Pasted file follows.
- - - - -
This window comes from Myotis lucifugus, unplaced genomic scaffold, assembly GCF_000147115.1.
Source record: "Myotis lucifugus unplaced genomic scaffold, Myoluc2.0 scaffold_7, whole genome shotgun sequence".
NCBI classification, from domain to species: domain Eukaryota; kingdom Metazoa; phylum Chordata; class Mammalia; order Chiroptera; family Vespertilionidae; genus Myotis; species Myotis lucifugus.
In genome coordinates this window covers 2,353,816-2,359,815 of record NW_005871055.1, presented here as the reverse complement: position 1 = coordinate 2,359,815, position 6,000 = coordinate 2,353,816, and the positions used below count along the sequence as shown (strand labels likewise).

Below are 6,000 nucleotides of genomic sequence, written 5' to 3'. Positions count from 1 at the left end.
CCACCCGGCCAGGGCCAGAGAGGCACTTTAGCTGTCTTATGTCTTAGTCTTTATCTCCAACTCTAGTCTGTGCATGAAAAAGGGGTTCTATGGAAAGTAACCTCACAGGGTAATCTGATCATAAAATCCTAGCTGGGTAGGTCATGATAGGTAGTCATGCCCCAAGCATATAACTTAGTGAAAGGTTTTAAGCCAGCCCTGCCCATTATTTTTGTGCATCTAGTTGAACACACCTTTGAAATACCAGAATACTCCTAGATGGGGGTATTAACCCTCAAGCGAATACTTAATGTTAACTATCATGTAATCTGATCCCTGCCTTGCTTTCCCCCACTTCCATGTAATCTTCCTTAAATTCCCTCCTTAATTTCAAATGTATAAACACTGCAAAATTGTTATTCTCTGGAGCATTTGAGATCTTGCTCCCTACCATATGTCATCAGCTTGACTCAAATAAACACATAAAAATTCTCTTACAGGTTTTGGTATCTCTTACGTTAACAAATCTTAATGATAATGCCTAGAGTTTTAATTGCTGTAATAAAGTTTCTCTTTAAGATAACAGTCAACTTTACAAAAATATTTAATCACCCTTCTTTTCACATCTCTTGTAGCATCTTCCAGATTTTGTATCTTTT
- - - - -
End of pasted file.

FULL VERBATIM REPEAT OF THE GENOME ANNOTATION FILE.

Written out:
This window comes from Myotis lucifugus, unplaced genomic scaffold, assembly GCF_000147115.1.
Source record: "Myotis lucifugus unplaced genomic scaffold, Myoluc2.0 scaffold_7, whole genome shotgun sequence".
NCBI classification, from domain to species: domain Eukaryota; kingdom Metazoa; phylum Chordata; class Mammalia; order Chiroptera; family Vespertilionidae; genus Myotis; species Myotis lucifugus.
In genome coordinates this window covers 2,353,816-2,359,815 of record NW_005871055.1, presented here as the reverse complement: position 1 = coordinate 2,359,815, position 6,000 = coordinate 2,353,816, and the positions used below count along the sequence as shown (strand labels likewise).

Below are 6,000 nucleotides of genomic sequence, written 5' to 3'. Positions count from 1 at the left end.
CCACCCGGCCAGGGCCAGAGAGGCACTTTAGCTGTCTTATGTCTTAGTCTTTATCTCCAACTCTAGTCTGTGCATGAAAAAGGGGTTCTATGGAAAGTAACCTCACAGGGTAATCTGATCATAAAATCCTAGCTGGGTAGGTCATGATAGGTAGTCATGCCCCAAGCATATAACTTAGTGAAAGGTTTTAAGCCAGCCCTGCCCATTATTTTTGTGCATCTAGTTGAACACACCTTTGAAATACCAGAATACTCCTAGATGGGGGTATTAACCCTCAAGCGAATACTTAATGTTAACTATCATGTAATCTGATCCCTGCCTTGCTTTCCCCCACTTCCATGTAATCTTCCTTAAATTCCCTCCTTAATTTCAAATGTATAAACACTGCAAAATTGTTATTCTCTGGAGCATTTGAGATCTTGCTCCCTACCATATGTCATCAGCTTGACTCAAATAAACACATAAAAATTCTCTTACAGGTTTTGGTATCTCTTACGTTAACAAATCTTAATGATAATGCCTAGAGTTTTAATTGCTGTAATAAAGTTTCTCTTTAAGATAACAGTCAACTTTACAAAAATATTTAATCACCCTTCTTTTCACATCTCTTGTAGCATCTTCCAGATTTTGTATCTTTT